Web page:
A successful presale can also prove there’s demand for a product, attracting investors willing to provide additional funds to the business.
Crowdfunding websites allow small business owners to seek funding online through a variety of investors. Business owners provide information about themselves and the services or products they intend to provide, letting investors choose whether they want to invest and the amount they wish to provide.
A crowdfunding site may allow a business owner to offer presales to any would-be investors to attract funding, or offer a deal on services.
As with presales, the crowdfunding alternative might provide more than just financing. If it attracts enough attention from would-be investors, it can create a “buzz” around a new business that may help attract other investors and potential customers.
Be sure to check the details on what each site offers. A site might allow a business owner to tap into funds as they’re provided, or it may require the entire funding goal to be met before releasing these funds to the borrower.
Sites will likely charge a fee, consisting of a percentage of whatever is raised, and may charge an additional fee for transferring funds.
Vendors and Suppliers
The Small Business Administration offers grants and government-backed loans for small business financing. The grant-approval process can be time-consuming and rather strenuous, with applicants required to meet certain goals and demonstrate potential commercial interest in their service or product.
Vendors and Suppliers
A business that already has an established relationship with its vendors and suppliers might be able to work out a financing arrangement with them, such as an advance on future payments to the company. The company’s vendors and suppliers have a vested interest in seeing the company grow and in maintaining a good business relationship.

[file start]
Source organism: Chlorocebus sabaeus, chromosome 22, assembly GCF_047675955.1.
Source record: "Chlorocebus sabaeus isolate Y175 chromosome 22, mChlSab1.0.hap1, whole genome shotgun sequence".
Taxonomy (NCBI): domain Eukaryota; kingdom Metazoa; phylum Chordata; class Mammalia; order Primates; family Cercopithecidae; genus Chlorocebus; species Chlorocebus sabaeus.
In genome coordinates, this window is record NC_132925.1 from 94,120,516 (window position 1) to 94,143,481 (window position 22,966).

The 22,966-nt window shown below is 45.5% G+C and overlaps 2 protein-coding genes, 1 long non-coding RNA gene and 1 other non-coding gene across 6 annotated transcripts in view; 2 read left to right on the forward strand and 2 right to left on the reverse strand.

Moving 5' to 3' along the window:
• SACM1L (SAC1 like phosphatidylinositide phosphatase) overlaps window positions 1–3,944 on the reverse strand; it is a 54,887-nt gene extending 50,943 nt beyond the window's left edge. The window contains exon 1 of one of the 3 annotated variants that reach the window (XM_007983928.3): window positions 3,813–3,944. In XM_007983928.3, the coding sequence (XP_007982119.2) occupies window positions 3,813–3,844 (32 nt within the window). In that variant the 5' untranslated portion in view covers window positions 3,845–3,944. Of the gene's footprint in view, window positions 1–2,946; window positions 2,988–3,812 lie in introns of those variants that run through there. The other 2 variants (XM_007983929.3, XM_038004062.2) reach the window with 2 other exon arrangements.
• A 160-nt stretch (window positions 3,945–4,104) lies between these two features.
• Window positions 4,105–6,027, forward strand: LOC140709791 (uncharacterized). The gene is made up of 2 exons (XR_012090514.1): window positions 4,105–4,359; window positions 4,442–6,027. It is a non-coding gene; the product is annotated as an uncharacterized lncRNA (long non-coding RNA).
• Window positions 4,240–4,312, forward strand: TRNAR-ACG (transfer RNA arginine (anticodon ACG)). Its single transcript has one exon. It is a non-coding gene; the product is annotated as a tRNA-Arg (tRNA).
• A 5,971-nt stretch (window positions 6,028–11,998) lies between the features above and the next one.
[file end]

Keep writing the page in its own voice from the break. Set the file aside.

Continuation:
State and Local Governments
State and Local Governments
Local and state development agencies might offer favorable loans to a new or expanding business. Even if a business can’t obtain all the funding it needs, simply getting an initial loan might help in securing funds from other sources.
A similar option exists in locations with a Tax Increment Financing District. Such TIF districts are created to encourage growth, often in underdeveloped areas. A local TIF district might be willing to help by subsidizing a land purchase or helping with construction and other development costs.
Online lenders are a rapidly growing trend for a variety of reasons. For those seeking business financing, an online lender offers a relatively quick application and approval process without having to visit a bank or credit union.
What The Business Backer Provides
The Business Backer has offered advice and customized business funding solutions since 2007. We offer a fast and simple application process, and you may receive funds in as little as 48 hours.
If you need financing for a one-time project, ongoing funding requirements or an equipment lease, we can help you find the funding option that fits your business’ short-term and long-term goals. Apply now or speak to a Funding Advisor today!